An early example of Afro-Brazilian affirmative action was the creation of the group Brazilian Black Front (1931) and The Black Experimental Theater (TEN) in 1944. For the latter, whose founder was Abdias do Nascimento, the chief ambition was to emphasize difference and assume a viewpoint according to which the domination of a white, European culture was rejected in favor of a focus placed on the importance of an African heritage. This, in turn, led to the ‘[spawning of] the Afro-Brazilian Democratic Committee (1945#46) and [the convening of] important sociopolitical events, including the National Convention of Brazilian Blacks [. . .] in São Paulo in 1945 and Rio de Janeiro in 1946’ (Da Silva Martins 2004, p. 791). 3
Despite the repression of all kinds of activism after the military coup of 1964, Afro-Brazilian movements continued their work to heighten the awareness of a Black identity throughout the 1970s and into the early 1980s. 4 With the democratization process of Brazil in the 1980s, the Black movement gained new territories, engaging non-governmental organizations, labor unions, political parties, churches and other religious organizations, as well as cultural organizations, and in the 1990s, this increasing influence of the Afro-Brazilian movement reached a decisive point when a United Nations report concluded the government had ‘failed to diminish persistent racial inequalities’ (Da Silva Martins 2004, p. 796). In 1995, the National Executive Committee (CEN) presented its Program for Overcoming Racism and Racial Inequality to the President Fernando Henrique Cardoso. In general, these move- ments, with their seat in the local community, introduced a new way in which to ‘do politics’ and included neighborhood associations, feminist organizations, gay and lesbian groups, and the Black movement, which were instrumental in the process of forming and developing Brazilian democracy (Afolabi et al. 2007, p. 157).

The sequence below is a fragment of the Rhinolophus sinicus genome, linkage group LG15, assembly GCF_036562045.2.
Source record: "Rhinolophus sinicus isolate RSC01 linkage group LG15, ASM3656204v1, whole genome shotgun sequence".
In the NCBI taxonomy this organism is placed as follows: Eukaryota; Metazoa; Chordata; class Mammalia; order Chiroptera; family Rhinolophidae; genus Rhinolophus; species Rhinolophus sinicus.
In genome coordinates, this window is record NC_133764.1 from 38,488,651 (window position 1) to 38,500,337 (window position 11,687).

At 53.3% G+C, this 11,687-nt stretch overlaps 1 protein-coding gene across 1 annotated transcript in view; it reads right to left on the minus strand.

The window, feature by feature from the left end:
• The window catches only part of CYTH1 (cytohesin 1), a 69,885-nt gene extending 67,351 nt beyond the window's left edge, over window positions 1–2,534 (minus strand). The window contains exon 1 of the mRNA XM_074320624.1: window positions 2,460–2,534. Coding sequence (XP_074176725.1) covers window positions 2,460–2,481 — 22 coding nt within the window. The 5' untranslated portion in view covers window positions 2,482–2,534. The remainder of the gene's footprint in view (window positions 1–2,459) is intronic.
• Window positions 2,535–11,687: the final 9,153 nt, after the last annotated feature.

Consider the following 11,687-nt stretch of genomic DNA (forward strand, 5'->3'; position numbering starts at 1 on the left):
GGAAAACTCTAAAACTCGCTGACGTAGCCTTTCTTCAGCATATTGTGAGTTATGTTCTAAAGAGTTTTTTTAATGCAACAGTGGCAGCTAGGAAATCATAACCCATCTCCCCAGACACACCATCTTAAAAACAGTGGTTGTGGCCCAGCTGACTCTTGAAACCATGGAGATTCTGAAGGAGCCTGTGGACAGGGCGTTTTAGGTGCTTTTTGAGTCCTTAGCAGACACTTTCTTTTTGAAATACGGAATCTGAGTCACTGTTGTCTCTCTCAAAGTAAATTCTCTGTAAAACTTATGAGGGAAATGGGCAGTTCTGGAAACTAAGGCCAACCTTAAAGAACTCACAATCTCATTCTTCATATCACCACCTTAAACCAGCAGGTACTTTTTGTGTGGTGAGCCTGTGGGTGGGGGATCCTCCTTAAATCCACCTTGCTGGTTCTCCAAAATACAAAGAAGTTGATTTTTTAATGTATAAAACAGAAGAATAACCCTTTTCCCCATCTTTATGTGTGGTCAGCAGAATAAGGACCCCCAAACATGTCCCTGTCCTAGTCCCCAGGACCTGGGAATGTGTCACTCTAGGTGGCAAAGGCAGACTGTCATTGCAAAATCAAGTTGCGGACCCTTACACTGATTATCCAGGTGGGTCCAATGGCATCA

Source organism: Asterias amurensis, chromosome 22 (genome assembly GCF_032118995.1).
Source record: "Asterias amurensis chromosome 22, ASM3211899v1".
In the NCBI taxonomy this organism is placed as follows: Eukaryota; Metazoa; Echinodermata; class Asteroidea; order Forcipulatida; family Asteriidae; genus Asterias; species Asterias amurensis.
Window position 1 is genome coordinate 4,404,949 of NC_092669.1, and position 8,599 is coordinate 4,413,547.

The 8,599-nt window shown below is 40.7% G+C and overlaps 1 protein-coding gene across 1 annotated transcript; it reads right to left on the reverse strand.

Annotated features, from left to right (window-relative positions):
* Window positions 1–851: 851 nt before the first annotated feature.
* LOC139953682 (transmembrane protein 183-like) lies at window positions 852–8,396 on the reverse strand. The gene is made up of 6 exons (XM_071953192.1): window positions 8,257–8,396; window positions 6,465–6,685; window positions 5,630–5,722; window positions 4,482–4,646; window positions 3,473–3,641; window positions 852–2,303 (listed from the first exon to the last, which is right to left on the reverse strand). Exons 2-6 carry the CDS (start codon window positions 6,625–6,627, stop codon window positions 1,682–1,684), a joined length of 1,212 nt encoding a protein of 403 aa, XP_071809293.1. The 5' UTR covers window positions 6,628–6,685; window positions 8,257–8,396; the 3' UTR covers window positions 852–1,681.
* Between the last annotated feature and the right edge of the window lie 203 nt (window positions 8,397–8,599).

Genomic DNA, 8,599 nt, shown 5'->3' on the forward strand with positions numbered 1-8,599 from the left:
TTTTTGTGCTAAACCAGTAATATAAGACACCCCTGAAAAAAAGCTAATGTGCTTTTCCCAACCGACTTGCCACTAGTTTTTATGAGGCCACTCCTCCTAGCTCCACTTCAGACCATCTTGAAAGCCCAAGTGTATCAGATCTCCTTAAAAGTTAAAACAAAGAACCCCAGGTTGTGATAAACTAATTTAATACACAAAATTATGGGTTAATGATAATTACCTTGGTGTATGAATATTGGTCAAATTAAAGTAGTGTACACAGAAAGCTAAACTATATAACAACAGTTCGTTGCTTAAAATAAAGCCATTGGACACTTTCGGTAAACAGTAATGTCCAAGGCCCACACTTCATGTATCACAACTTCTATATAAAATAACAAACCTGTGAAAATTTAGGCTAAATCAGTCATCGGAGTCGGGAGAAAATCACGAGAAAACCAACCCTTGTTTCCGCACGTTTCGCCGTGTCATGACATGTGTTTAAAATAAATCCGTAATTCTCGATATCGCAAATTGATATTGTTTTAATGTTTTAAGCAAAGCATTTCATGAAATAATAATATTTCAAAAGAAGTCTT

The Black movement in Brazil was, furthermore, strongly influenced by other Black soul movements on the American continent. The blackitude-baiana movement in Salvador was inspired by Jamaican reggae (Kennedy 1986), 5 as others were by the American Renaissance in New York, the Cuban Negrismo, the Afro-French- Caribbean Négritude and the American Black Power (Toller Gomes 2007). As a result, a more organized form of collective political activism emerged. Interestingly in this regard, as Hamilton (2007, p. 183) notes, within the Brazilian Black movement, there is an ‘ideological schism’ between the political militants and the ‘culturalists’, where the latter are accused of ‘placing more emphasis on African- derived cultural forms and practices than on sócio-economic parity and black political power’. In view of these considerations, one could say that the Afro- Brazilian women writers and activists play their part by positioning themselves at the intersection between ideological and cultural concerns.
Artistic and literary mobilization: Cadernos Negros and Quilombhoje